October 27, 2008
October 25, 2008
At the risk of further damaging my good reputation (I know you’re thinking “What reputation?” As if I could say anything else to make myself out to be more of a total boob.) I want to talk about Halloween candy.
Candy didn’t cause our kids to be type 1.
Candy isn’t going away because they are.
I needed to learn this but it is a lesson I learned early. I didn’t know much about diabetes; OK I didn’t know jack squat about type 1 diabetes before Connor was diagnosed other than there were some parents who had to give there kids shots every day and I thanked god I wasn’t one of them.
I hated needles. I still do.
I know a lot more now than I did then. Mostly I know not to spell out my fears for Murphy’s Law by being thankful for not having needles in my life. It is a sure fire ticket to Needleville.
Before he was released from Children’s Hospital of Philadelphia I learned the lesson that candy didn’t cause Connor diabetes and his having it wouldn’t make candy go away. They were very clear - Kids with diabetes are kids and so are entitled to the joys of being a kid.
Candy on holidays is part of being a kid.
Candy based holidays are important and among the many things CHOP taught us were these two: He is trick or treating. He is eating his candy (as part of his scheduled carb intake.) They released him a day early on the morning of Halloween with solemn and serious instructions to trick or treat that night.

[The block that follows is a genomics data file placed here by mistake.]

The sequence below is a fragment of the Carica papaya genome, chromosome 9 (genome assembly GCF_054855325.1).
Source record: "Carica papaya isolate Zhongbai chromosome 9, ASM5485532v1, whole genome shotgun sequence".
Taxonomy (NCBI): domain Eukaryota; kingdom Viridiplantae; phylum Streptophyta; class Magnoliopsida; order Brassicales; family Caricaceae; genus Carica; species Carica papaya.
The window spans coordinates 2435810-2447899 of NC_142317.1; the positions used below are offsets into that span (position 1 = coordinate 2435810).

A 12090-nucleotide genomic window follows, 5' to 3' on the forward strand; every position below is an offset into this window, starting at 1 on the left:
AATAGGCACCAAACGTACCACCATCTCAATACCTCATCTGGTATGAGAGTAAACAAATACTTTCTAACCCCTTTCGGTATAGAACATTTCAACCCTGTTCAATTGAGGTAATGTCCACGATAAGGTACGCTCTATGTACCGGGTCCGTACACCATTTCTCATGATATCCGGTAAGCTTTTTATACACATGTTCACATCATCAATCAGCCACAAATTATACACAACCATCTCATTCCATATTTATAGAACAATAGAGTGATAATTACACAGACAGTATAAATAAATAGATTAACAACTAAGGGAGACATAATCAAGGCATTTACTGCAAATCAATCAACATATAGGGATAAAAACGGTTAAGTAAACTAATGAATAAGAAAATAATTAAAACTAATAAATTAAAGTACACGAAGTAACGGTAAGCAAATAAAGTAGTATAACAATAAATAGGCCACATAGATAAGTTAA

So I am here to say don't let your kid grow up and become some kind of a scared by Snickers bar Halloween freak like some vbloggers I know. Let them eat cake! Or in this case the candy! For Kerri I recommend the both in the form of a Crumbs' Snickers cupcake.
Be a kid with diabetes.
October 23, 2008
Glucose monitoring in diabetic pregnant women lowers risk of complications
Continuous glucose monitoring as part of antenatal care for women with diabetes improves maternal blood glucose control and lowers birth weight and risk of macrosomia (excessive birth weight in babies), according to a study published on bmj.com...
This trial provides evidence of the lasting benefits of continuous monitoring for the babies of mothers with diabetes and is a potentially important target for public health strategies that aim to reduce the burden of obesity in childhood, say the authors.